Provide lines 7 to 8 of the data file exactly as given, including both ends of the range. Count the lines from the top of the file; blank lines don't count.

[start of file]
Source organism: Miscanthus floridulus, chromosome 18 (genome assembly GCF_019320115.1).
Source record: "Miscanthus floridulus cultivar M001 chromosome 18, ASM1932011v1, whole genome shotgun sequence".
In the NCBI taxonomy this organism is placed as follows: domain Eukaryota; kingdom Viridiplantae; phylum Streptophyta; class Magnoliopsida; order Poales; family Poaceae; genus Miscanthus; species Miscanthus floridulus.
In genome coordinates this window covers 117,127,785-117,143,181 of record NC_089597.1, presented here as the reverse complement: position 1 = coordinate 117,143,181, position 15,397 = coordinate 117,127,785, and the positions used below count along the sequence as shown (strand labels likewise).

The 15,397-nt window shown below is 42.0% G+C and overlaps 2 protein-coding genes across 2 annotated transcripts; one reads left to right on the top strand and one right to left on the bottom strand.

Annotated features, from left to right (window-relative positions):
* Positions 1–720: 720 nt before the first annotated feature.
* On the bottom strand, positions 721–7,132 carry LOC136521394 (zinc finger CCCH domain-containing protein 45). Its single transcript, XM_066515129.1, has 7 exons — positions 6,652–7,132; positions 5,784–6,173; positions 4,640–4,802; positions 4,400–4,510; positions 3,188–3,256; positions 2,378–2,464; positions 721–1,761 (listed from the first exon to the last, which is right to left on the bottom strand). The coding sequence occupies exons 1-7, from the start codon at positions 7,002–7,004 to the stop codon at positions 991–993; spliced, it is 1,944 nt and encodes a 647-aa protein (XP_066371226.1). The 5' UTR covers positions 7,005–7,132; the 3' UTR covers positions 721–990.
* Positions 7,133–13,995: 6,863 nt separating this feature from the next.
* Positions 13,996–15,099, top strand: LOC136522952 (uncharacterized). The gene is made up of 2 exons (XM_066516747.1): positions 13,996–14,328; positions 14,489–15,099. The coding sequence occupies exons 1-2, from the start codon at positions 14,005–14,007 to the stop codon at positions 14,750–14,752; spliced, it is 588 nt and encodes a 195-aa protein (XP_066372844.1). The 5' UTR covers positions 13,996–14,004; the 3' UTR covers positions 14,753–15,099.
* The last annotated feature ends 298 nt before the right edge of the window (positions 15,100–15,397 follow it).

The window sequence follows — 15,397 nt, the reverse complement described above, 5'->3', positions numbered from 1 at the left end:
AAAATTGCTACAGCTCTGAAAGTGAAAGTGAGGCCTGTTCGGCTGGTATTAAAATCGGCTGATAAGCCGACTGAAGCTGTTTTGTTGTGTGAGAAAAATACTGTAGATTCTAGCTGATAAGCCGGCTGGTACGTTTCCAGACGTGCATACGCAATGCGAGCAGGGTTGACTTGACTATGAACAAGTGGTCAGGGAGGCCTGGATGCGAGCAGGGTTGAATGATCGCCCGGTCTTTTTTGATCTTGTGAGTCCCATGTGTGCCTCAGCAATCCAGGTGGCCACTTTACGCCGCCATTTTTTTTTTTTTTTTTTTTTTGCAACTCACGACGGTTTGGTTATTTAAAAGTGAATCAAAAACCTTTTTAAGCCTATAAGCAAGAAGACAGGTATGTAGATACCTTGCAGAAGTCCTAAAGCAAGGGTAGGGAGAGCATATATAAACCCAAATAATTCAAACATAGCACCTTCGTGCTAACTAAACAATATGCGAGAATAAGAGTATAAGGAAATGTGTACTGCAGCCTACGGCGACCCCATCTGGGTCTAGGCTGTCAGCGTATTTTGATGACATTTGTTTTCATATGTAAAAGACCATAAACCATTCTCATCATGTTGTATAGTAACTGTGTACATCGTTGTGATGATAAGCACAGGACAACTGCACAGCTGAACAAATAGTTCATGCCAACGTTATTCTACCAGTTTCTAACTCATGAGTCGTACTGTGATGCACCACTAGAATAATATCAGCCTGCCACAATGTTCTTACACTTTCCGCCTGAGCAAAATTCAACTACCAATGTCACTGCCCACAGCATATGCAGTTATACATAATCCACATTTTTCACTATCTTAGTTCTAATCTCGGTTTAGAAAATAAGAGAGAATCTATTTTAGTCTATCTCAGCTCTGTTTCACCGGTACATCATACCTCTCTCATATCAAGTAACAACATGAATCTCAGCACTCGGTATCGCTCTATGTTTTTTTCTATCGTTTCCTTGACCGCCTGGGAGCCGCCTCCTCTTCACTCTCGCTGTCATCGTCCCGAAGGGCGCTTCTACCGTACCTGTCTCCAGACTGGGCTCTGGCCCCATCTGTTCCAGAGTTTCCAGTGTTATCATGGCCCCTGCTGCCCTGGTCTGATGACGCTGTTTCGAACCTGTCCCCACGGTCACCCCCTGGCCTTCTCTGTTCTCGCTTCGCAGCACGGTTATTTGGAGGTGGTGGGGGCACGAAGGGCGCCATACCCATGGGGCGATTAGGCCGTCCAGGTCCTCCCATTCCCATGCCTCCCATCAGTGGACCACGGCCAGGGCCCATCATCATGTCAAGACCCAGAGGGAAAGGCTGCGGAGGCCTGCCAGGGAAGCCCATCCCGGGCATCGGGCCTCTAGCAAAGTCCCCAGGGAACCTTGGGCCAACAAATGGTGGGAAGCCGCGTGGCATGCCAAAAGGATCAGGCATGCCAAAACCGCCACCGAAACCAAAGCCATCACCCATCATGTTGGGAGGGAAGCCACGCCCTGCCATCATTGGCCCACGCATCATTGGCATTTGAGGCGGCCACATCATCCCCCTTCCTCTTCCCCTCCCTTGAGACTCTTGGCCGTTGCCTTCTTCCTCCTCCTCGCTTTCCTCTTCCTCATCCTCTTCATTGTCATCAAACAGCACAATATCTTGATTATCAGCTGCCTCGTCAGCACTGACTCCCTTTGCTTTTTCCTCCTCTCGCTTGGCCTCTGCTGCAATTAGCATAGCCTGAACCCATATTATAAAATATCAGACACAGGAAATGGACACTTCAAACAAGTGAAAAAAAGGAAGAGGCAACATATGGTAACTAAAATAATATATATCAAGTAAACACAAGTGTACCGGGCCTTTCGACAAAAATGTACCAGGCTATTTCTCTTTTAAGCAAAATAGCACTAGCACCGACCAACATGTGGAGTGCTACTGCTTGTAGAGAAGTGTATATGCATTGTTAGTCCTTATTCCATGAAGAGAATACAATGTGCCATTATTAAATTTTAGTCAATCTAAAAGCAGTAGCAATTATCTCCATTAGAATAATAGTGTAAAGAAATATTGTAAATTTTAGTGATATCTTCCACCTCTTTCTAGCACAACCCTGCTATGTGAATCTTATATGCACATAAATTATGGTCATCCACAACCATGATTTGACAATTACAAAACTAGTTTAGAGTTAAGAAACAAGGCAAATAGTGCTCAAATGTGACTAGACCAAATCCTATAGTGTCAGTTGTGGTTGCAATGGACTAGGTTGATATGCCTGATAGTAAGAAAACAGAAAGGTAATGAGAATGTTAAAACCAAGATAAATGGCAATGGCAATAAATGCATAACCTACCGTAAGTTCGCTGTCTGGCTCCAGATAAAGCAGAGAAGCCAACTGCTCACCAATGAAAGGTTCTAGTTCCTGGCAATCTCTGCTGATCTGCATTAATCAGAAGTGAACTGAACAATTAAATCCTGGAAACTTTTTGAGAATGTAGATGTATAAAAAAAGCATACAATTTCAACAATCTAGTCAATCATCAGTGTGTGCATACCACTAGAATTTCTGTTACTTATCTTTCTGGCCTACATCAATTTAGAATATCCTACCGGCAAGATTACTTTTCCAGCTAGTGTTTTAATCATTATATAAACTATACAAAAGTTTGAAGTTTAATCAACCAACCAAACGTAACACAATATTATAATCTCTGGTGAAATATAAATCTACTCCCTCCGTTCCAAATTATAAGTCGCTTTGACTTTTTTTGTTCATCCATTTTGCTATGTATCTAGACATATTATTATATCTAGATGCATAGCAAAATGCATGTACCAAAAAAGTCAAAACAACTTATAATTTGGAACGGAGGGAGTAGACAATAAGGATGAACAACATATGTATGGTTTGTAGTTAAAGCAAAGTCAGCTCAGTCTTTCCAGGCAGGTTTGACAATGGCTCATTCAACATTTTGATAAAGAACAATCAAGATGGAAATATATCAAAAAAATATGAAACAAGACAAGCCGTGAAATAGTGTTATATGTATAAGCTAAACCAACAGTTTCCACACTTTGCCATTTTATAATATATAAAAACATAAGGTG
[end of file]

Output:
* Positions 1–720: 720 nt before the first annotated feature.
* On the bottom strand, positions 721–7,132 carry LOC136521394 (zinc finger CCCH domain-containing protein 45). Its single transcript, XM_066515129.1, has 7 exons — positions 6,652–7,132; positions 5,784–6,173; positions 4,640–4,802; positions 4,400–4,510; positions 3,188–3,256; positions 2,378–2,464; positions 721–1,761 (listed from the first exon to the last, which is right to left on the bottom strand). The coding sequence occupies exons 1-7, from the start codon at positions 7,002–7,004 to the stop codon at positions 991–993; spliced, it is 1,944 nt and encodes a 647-aa protein (XP_066371226.1). The 5' UTR covers positions 7,005–7,132; the 3' UTR covers positions 721–990.